cognitive-behavioral stress management

cognitive-behavioral stress management (CBSM),

n the combination of meditation with a variety of cognitive-behavorial strategies, such as problem solving and interpersonal communication, to recognize and alter responses to negative thoughts, often done in a group setting.
References in periodicals archive ?
Changes in mood and depressive symptoms and related change process during cognitive-behavioral stress management in HIV-infected men.
Women who participated in a group-based intervention called Cognitive-Behavioral Stress Management (CBSM) experienced beneficial physiological and psychological changes, including alterations in the genes linked with breast cancer, according to a study published in the February 15, 2012 issue of Biological Psychiatry.
The present research attempts to study the effect of Cognitive-Behavioral Stress Management (CBSM) training in reducing the indicators of burnout (emotional exhaustion, depersonalization, and diminished personal accomplishment and job performance).
Cognitive-Behavioral Stress Management (CBSM) training leads to the reduction of emotional exhaustion and depersonalization, and the increase of the sense of personal accomplishment in women nurses.
Cognitive-Behavioral Stress Management (CBSM) training leads to the lasting reduction of emotional exhaustion and depersonalization, and the increase of the sense of personal accomplishment in women nurses in the one month follow-up.
Hypothesis 1- Cognitive-behavioral stress management training can reduce emotional exhaustion and depersonalization, and increase personal accomplishment in women nurses.
Hypothesis 2: Cognitive-behavioral stress management training can lead to the long-term reduction of emotional exhaustion and depersonalization, and increased personal accomplishment in women nurses in the one-month follow-up.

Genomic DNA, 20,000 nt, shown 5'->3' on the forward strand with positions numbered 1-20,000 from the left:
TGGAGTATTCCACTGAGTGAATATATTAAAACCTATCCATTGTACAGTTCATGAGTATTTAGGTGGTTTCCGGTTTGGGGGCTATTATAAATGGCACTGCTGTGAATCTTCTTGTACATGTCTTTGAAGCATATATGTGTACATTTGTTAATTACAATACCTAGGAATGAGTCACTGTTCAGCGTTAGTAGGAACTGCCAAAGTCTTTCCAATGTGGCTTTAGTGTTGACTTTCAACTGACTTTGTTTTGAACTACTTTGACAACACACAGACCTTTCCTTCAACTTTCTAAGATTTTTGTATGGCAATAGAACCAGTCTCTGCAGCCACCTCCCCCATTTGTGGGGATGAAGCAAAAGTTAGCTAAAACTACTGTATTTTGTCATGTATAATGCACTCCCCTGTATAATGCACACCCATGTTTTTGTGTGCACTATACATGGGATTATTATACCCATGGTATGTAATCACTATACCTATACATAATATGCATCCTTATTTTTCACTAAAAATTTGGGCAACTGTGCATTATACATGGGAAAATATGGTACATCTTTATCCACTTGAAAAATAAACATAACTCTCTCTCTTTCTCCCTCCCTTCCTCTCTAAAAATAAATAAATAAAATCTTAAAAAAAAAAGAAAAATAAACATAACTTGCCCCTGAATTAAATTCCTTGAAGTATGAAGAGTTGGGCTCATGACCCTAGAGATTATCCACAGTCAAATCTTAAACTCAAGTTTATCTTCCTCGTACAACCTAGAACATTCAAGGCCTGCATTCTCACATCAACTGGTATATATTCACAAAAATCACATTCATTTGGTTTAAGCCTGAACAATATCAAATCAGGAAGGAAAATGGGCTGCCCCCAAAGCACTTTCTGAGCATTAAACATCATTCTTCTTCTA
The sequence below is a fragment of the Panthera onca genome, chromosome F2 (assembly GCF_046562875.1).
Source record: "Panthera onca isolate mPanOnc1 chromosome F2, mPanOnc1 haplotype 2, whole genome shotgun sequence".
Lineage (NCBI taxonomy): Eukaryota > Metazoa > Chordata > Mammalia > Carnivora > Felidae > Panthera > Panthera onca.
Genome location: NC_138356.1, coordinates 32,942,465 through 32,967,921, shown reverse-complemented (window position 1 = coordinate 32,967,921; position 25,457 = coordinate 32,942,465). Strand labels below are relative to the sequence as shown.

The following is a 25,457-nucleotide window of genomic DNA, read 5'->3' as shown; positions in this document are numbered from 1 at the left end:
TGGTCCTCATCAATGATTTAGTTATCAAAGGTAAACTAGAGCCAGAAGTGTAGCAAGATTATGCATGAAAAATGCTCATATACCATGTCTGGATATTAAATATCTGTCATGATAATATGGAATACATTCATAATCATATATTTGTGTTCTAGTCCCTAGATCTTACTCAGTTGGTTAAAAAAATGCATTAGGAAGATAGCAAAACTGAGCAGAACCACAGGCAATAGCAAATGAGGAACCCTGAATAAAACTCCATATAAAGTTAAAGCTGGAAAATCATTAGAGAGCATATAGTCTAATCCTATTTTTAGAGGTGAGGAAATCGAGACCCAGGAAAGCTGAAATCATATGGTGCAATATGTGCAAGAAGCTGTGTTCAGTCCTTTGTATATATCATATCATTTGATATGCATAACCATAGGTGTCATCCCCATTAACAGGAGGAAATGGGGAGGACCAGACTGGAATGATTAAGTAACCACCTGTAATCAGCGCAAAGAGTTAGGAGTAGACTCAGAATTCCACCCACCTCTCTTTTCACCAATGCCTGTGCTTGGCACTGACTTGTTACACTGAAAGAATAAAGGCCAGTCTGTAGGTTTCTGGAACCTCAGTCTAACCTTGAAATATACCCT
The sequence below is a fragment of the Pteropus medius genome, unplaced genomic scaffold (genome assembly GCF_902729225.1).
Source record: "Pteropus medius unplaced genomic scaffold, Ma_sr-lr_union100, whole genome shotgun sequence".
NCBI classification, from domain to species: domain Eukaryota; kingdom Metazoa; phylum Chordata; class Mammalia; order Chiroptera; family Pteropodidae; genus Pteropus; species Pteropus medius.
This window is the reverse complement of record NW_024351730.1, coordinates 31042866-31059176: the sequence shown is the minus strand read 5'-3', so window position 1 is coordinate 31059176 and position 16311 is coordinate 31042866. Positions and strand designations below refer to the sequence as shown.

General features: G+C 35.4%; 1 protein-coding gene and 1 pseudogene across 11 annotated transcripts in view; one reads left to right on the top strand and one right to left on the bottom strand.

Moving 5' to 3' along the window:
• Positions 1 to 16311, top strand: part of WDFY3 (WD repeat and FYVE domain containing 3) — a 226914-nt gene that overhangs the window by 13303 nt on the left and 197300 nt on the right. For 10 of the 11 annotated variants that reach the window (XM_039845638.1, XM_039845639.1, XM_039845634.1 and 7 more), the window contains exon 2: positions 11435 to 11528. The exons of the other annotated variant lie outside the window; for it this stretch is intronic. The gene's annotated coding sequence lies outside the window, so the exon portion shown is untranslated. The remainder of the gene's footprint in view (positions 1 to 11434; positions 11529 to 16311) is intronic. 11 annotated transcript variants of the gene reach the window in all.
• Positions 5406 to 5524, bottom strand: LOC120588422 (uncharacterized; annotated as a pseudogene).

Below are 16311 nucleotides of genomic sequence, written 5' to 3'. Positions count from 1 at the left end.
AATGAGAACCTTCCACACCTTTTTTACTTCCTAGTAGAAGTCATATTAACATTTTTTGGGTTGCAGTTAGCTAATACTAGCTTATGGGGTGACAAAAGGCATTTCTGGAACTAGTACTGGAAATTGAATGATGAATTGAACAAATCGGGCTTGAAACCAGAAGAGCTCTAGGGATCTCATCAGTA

The effectiveness of a school-based, cognitive-behavioral stress management program with adolescents reporting high and low levels of emotional arousal.
HIV-infected patients who participated in a 10-week cognitive-behavioral stress management intervention had significantly lower viral loads than those who did not, Jeffrey M, Greeson reported at the annual meeting of the American Psychosomatic Society.
In a randomized, controlled trial at the University of Miami, 54 HIV-positive patients were given a 10-week group course in cognitive-behavioral stress management (CBSM) or a control course involving a brief psychoeducational seminar on the concepts of stress management and the importance of medication compliance.
Cognitive-behavioral stress management increases free testosterone and recreases psychological distress in HIVseropositive men.
Cognitive-behavioral stress management decreases dysphoric mood and herpes simplex virus-type 2 antibody titers in symptomatic HIV-seropositive gay men.
Full browser ?